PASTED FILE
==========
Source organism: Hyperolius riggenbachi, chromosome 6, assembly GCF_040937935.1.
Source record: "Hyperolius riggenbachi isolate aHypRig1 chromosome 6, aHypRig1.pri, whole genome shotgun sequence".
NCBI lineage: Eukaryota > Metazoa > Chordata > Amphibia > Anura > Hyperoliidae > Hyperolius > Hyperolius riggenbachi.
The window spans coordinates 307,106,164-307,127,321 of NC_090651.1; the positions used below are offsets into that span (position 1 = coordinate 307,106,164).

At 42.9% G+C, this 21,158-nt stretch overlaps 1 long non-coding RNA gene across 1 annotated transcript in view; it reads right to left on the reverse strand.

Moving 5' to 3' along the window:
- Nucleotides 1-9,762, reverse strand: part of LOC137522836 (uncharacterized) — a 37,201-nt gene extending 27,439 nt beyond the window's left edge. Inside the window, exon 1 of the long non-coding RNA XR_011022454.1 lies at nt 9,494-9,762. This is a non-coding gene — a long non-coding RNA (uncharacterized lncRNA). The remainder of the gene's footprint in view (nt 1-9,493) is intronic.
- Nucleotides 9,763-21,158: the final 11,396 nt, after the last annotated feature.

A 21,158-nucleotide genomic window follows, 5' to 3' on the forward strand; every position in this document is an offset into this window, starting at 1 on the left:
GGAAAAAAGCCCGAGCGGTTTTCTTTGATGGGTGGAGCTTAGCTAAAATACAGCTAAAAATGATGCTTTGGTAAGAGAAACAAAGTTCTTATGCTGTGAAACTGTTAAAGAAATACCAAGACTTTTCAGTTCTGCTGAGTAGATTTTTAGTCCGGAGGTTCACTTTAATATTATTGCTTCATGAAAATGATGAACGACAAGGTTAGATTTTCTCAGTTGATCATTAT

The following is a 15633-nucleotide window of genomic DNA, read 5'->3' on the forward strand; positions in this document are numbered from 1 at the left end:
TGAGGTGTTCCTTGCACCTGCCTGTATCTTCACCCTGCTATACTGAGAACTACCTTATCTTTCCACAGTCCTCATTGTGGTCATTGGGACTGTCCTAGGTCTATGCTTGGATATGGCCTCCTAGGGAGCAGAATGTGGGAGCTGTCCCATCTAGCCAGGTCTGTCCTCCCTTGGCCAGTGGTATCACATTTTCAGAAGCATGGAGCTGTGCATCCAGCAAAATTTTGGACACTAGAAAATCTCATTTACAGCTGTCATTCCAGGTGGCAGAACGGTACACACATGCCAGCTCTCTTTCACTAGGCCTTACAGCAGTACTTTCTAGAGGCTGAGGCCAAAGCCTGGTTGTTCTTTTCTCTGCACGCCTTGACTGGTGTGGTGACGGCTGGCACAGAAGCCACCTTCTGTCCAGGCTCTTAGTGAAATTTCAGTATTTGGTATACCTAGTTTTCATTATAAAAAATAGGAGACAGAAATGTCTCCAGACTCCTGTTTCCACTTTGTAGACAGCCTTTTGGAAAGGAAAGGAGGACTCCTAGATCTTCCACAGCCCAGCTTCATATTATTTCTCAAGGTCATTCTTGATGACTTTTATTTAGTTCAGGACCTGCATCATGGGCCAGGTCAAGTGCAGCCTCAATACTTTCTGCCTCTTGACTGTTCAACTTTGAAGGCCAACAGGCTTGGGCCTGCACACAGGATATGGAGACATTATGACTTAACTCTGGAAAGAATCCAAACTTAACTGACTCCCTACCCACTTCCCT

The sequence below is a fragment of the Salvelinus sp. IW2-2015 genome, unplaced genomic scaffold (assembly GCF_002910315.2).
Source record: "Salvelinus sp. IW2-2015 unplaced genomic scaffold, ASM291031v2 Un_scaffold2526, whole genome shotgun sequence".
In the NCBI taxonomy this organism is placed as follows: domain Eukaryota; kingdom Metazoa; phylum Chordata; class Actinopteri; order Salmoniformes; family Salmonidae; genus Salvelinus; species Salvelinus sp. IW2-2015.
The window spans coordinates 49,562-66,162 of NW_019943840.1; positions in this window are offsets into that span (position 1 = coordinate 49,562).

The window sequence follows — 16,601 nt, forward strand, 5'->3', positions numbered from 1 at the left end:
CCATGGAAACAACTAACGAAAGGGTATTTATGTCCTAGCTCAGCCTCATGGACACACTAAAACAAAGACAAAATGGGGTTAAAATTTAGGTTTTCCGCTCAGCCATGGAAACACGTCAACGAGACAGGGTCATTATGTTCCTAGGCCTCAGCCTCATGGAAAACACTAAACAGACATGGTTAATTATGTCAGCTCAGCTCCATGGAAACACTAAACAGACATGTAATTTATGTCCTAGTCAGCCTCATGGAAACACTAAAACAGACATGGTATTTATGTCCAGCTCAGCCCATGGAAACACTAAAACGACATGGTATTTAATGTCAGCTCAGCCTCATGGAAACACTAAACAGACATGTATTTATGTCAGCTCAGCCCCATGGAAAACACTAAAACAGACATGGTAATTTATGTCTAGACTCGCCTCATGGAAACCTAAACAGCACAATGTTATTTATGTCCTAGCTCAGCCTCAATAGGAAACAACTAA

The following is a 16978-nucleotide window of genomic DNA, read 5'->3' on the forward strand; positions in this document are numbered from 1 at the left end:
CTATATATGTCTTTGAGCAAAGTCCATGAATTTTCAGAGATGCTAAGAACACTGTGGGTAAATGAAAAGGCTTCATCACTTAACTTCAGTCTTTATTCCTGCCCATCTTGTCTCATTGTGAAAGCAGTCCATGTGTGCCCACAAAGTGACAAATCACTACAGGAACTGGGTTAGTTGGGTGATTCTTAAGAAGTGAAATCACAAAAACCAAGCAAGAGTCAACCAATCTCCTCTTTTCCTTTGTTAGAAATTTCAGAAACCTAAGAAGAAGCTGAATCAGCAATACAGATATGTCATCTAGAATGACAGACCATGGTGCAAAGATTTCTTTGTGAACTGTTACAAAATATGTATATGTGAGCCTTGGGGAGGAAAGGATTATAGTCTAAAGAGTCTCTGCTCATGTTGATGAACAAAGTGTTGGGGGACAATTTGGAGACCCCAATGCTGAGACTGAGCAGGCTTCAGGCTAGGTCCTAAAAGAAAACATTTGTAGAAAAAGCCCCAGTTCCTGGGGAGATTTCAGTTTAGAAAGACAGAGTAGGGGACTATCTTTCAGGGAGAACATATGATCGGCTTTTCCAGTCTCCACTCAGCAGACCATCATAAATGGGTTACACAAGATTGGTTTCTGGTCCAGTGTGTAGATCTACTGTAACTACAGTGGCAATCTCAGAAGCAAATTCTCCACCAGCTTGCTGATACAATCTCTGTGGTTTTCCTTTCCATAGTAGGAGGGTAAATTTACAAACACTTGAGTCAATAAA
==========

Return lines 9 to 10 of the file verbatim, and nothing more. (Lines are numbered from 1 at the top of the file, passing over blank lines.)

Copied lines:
A 21,158-nucleotide genomic window follows, 5' to 3' on the forward strand; every position in this document is an offset into this window, starting at 1 on the left:
GGAAAAAAGCCCGAGCGGTTTTCTTTGATGGGTGGAGCTTAGCTAAAATACAGCTAAAAATGATGCTTTGGTAAGAGAAACAAAGTTCTTATGCTGTGAAACTGTTAAAGAAATACCAAGACTTTTCAGTTCTGCTGAGTAGATTTTTAGTCCGGAGGTTCACTTTAATATTATTGCTTCATGAAAATGATGAACGACAAGGTTAGATTTTCTCAGTTGATCATTAT